1963 pool resurection

gtnos

Well-known member
Jun 9, 2013
534
Newcastle, Oklahoma
awesome! man.... who would ever fill in such a nice pool?.... if they would have only known about the BBB method back in '95.... this pool would probably not have to be brought back from the dead...
 

Rmonile

Well-known member
Mar 19, 2013
86
Rochester, NY
Jimbo, your family must be SO excited. This is amazing and will be a memory for all. Thanks for TFT for allowing us to "blog" and follow our experiences. Tagging to follow....
Rachel
 

dumbcluck

LifeTime Supporter
Aug 3, 2013
731
long beach, CA
Thanks guys.
We do have a couple of very real problems.
#1 the holes in the bottom are much bigger than we had hoped for.
#2 when digging out the pool of piece of coping was broken. Not sure if it can be repaired or not but doubt it. This would mean replacing all coping and tiles which we were hoping to keep.
#3 we still haven't gotten a green light from the building department t o move forward on any of this.
#4 we are already over budget on dirt removal and still have more to go.
Hopefully these things we will be able to work out.
Worst case scenario we have to abandon the project and have the most expensive backyard remodel in town or maybe use she'll to pour a new pool into.
Only time and luck will tell from here.
 

bmoreswim

Mod Squad
Gold Supporter
Platinum Supporter
LifeTime Supporter
Jul 16, 2012
6,515
Central MD
On #1, I don't see where the size of the hole makes much difference. A hole is a hole. The same process and type of material needs to be used, just more volume and labor. But the difficulty level of the job is the same.

#2- I would certainly just do
my best to use concrete (aggregate exposed method) to make the best looking poured in place piece of coping I could. You could make a mold out of something off of an existing piece of coping. It may not match great but it would be one of those
character things and save a ton of money (see your #4).

#3- Best of luck here.

#4- Seems most everyone here goes over budget at some point. Again, not being flippant, but best of luck.

I look forward to watching a successful renovation!
 

swimcat

Well-known member
Aug 18, 2012
72
Bethpage (Long Island), NY
It may be a far out suggestion but I once came across a book written about the history of pools in CA. I think there was even a photo exhibit based on the book. Book discussed how pools and S. Cal culture were related. I'll see if I can find more info on the book & post it - I don't own it. Anyway, maybe, if the author is still around, he'd be interested in your project & could in some way help with the building dept. Technically, the bldg dept should care about structural safety and related but, practically, many bldg depts are influenced by politics. Connecting your project to a positive image of S. Cal culture might help.

Hopefully, the pool contractors appreciated the beauty in restoring an older pool. Maybe, they have suggestions for lawyers or strategies to help you get a permit? In my area, Long Island, NY, we call some of the lawyers and contractors who know what to do to get permits approved expediters. They are invaluable for some projects but they do add to the cost, unfortunately.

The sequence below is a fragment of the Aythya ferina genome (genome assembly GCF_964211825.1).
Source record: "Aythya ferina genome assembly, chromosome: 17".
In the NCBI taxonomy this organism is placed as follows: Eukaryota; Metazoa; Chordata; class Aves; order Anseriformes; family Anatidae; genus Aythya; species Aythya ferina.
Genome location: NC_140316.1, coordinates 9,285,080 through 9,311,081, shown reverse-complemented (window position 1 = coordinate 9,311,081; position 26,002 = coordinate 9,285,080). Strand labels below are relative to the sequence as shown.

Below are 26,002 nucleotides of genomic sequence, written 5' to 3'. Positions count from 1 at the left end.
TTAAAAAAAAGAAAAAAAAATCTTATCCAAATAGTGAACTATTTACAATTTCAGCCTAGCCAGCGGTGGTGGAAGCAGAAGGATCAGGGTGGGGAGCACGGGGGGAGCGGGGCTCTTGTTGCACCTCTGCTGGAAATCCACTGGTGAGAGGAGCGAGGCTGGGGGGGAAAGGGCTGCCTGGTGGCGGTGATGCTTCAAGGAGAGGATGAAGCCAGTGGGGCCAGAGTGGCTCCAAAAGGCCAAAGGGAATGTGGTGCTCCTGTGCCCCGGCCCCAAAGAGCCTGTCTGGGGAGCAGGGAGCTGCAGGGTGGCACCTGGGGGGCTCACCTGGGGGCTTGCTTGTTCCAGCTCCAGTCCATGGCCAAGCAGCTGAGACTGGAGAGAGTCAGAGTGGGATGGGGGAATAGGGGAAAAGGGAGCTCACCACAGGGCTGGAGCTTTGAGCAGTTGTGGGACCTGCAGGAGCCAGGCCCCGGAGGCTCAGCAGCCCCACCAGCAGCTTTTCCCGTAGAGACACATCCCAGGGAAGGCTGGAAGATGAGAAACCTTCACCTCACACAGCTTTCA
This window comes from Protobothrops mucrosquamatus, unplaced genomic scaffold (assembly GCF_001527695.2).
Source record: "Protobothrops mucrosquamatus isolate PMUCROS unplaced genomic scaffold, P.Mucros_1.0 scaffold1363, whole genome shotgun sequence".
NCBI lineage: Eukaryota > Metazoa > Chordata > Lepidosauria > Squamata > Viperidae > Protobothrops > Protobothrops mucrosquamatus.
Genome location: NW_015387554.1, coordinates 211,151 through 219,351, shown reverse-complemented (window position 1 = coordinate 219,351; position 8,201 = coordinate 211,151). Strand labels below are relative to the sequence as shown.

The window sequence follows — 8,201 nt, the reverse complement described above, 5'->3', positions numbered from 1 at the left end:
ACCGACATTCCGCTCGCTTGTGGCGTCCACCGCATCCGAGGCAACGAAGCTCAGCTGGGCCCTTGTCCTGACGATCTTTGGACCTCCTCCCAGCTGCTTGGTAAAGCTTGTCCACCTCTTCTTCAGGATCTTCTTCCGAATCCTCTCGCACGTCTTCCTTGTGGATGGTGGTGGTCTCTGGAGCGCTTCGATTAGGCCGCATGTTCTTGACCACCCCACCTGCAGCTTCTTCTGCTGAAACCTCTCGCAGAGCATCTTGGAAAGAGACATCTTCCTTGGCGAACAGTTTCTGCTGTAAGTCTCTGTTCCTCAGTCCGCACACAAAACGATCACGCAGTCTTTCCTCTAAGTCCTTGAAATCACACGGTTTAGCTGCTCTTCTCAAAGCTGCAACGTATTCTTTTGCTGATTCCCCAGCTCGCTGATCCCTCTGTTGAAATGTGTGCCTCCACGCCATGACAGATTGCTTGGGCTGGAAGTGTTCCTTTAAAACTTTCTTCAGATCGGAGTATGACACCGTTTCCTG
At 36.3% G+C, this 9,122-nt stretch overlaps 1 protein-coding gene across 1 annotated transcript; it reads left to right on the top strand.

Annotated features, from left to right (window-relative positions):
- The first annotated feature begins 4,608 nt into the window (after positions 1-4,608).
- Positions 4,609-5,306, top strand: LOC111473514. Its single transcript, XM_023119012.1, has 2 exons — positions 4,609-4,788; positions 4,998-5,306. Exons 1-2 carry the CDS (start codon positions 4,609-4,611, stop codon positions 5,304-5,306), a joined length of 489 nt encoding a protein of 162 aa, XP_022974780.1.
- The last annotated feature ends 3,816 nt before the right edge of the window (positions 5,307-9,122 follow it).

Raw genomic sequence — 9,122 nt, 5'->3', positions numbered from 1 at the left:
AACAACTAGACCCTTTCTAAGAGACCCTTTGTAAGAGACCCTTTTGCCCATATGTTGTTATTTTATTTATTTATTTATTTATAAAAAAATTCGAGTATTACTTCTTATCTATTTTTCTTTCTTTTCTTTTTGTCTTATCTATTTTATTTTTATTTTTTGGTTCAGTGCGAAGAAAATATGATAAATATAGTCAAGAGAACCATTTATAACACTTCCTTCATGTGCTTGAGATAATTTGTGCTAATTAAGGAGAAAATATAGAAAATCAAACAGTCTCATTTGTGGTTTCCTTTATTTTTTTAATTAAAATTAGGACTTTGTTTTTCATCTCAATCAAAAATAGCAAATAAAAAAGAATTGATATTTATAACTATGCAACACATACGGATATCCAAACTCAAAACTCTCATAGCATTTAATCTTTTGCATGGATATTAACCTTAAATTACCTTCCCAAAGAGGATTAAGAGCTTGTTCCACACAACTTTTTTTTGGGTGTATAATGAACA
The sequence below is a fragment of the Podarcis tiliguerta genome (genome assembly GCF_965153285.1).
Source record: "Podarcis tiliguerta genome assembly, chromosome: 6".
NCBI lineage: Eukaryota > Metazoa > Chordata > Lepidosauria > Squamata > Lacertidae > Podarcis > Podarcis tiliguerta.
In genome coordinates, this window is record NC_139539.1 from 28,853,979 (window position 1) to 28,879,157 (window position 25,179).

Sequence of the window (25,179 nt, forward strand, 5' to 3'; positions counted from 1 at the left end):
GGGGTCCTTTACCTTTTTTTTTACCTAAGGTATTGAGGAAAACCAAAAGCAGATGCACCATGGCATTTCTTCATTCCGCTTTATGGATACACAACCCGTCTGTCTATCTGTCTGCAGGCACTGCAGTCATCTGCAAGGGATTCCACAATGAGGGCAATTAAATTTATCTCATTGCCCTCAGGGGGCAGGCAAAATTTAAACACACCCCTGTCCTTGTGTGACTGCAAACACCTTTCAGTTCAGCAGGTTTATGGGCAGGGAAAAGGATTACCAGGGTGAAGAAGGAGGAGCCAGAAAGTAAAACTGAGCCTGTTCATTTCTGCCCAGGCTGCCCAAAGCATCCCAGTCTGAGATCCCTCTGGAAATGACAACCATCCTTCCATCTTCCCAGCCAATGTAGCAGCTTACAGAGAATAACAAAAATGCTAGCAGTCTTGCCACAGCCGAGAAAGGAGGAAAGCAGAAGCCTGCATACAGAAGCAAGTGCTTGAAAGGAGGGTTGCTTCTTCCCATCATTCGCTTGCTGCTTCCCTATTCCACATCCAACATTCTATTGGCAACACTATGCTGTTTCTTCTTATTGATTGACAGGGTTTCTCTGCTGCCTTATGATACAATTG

dumbcluck

LifeTime Supporter
Aug 3, 2013
731
long beach, CA
Bmoreswim, thanks for your input.
On holes, you are correct. If the holes had been 18" or less it could have simply been filled in with plaster. But a patch is a patch. No doubt. Hopefully, not a big deal since we hope to add a spa which would require all the same materials and hopefully patching will just be a simple extra.
I will definitely attempt to repair coping first if possible.
Building department is what it is. You would think they would appreciate the revenue and work to keep inspectors employed.
We plan on going over budget of course. Just hate to see it so early in the game with so much doubt in the air as to whether this thing can even happen or not.
I don't mean to make it sound like I'm complaining or whining about this stuff, because I'm not. People here wanted to come along for the ride and deserve to get play by play action. Ups and downs. No sugar coating. This is not reality tv. This is real reality. Anyone who may want to try something like this later needs to know what could be lurking around every corner. I wish I had something like this to go by before I started. That being said, I did find one or two similar builds on this forum and that's why I am here to document as we go. The real deal.
I appreciate all who follow along and offer advice, good or bad. Even whoever may look back on it in the future as I have for so many other builds.
:cool:
 

dumbcluck

LifeTime Supporter
Aug 3, 2013
731
long beach, CA
Swimcat, so far most of the (few) pool contractors I have spoken with think that for some reason I would want to "modernize" my pool and that my coping and tile even if in good shape should be updated because they are no longer in style. Obviously these people either have no eye for aesthetic value or just want to make more money. Truth be told I would be more willing to pay extra to keep it original than to save money on newer tile and coping which my wife and I have yet to find something we would even settle for.
We both appreciate the way things were done back in the day and our entire house reflects a healthy mix of old school style with modern conveniences. Why should the pool be any different?